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Procurement and Contracting Services. Robert Schur, J.D., DirectorFrank Krappes, Associate Director Administrative Assistants : Sue Butler and Frances.

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Presentation on theme: "Procurement and Contracting Services. Robert Schur, J.D., DirectorFrank Krappes, Associate Director Administrative Assistants : Sue Butler and Frances."— Presentation transcript:

1 Procurement and Contracting Services

2 Robert Schur, J.D., DirectorFrank Krappes, Associate Director Administrative Assistants : Sue Butler and Frances Maizland Construction Contracts Manager, Carol GuyProcurement Contracts Manager, Elizabeth Kelly, J.D.Purchasing Agents-Academic Team: Farrah Bustamante Bob Hendon Kathi LaFollette Purchasing Agents-Administrative Team Linda Meserve Stan Oakland Rick Tensley SciQuest and ACard: John Swaro, Program Administrator Patty Cashen, SciQuest Help Desk Lu Ann Herin, Administrative Assistant, ACard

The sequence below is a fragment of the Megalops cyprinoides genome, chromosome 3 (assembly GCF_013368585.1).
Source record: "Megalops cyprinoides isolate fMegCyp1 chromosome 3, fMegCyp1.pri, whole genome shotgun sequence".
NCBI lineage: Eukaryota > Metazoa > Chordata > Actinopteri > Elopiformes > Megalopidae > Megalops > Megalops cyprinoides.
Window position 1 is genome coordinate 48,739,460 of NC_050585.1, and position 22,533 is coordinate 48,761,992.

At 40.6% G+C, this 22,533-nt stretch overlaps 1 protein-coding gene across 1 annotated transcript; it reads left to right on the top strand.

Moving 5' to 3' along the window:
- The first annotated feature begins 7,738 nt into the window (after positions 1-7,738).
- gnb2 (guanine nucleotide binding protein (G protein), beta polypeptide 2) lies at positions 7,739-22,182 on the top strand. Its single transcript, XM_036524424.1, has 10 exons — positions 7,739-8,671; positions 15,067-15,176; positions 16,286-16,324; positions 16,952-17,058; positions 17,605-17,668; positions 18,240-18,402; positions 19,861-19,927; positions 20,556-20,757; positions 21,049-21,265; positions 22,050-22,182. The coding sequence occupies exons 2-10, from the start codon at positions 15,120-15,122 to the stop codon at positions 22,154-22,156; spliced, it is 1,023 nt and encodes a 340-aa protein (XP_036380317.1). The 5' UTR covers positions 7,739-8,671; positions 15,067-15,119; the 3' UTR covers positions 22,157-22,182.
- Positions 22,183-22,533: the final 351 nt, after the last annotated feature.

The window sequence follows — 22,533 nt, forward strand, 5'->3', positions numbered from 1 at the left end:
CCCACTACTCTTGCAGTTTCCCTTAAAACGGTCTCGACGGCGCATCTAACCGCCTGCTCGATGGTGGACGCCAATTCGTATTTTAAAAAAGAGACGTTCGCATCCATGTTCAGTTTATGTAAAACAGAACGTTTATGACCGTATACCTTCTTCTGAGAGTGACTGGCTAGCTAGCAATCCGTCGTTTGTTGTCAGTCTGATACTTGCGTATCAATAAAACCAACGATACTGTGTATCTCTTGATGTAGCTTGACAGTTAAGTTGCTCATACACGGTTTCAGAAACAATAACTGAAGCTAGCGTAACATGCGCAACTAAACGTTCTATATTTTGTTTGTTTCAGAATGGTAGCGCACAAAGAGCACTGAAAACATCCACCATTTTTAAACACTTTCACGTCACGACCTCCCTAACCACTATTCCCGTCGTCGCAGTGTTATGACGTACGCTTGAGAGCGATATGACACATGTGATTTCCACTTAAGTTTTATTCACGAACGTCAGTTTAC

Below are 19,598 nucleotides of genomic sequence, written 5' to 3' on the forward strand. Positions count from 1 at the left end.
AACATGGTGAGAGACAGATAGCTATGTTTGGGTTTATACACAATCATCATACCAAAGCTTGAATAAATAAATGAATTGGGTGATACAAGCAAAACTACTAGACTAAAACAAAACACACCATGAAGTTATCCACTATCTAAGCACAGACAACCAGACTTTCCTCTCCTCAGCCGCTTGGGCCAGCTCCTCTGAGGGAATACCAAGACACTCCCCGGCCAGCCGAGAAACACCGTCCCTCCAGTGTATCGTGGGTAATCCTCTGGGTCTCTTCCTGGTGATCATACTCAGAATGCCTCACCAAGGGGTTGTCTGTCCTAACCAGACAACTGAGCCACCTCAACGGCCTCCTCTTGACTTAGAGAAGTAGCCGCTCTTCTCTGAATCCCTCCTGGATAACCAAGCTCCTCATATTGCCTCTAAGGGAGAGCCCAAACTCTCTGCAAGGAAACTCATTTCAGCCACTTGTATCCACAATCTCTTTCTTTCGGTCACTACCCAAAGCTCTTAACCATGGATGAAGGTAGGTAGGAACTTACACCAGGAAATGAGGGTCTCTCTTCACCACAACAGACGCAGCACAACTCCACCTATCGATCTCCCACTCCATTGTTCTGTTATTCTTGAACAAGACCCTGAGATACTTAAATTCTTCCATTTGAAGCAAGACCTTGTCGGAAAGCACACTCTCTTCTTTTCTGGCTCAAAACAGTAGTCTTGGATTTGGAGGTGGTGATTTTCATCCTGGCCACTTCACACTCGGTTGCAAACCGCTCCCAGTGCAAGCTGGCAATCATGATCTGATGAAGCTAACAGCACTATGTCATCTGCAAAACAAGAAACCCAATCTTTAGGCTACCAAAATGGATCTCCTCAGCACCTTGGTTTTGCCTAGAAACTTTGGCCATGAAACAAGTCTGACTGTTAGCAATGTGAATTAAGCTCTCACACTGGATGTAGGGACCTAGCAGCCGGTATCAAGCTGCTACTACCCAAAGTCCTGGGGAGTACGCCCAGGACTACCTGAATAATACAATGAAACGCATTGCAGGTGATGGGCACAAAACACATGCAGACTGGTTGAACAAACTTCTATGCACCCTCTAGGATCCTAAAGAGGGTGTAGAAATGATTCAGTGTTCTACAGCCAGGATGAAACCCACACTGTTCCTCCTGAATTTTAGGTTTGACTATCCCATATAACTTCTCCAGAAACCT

3 Presented by Bob Schur, J.D.

4 CSU opted out of State of Colorado Procurement Code Effective January 1, 2008 What does this mean for CSU? Dollar thresholds for solicitations remain the same Protests are now handled internally by CSU Can participate in Group Purchasing Organizations (GPOs) E & I, US Communities, National IPA etc. At the discretion of the Procurement office The use of Colorado Correctional Industries for office furniture remains mandated by State Statute Fiscal Rule requirements are not affected by opt out View the Colorado State Procurement Code and State Fiscal Rules at: http://www.purchasing.colostate.edu/pages/manuals.asp

5 Presented by Bob Schur, J.D. and Elizabeth Kelly, J.D.

6 Effective January 1, 2009 Fiscal Rule 2-2 Commitment Vouchers Fiscal Rule 3-1 State Contracts Related Policies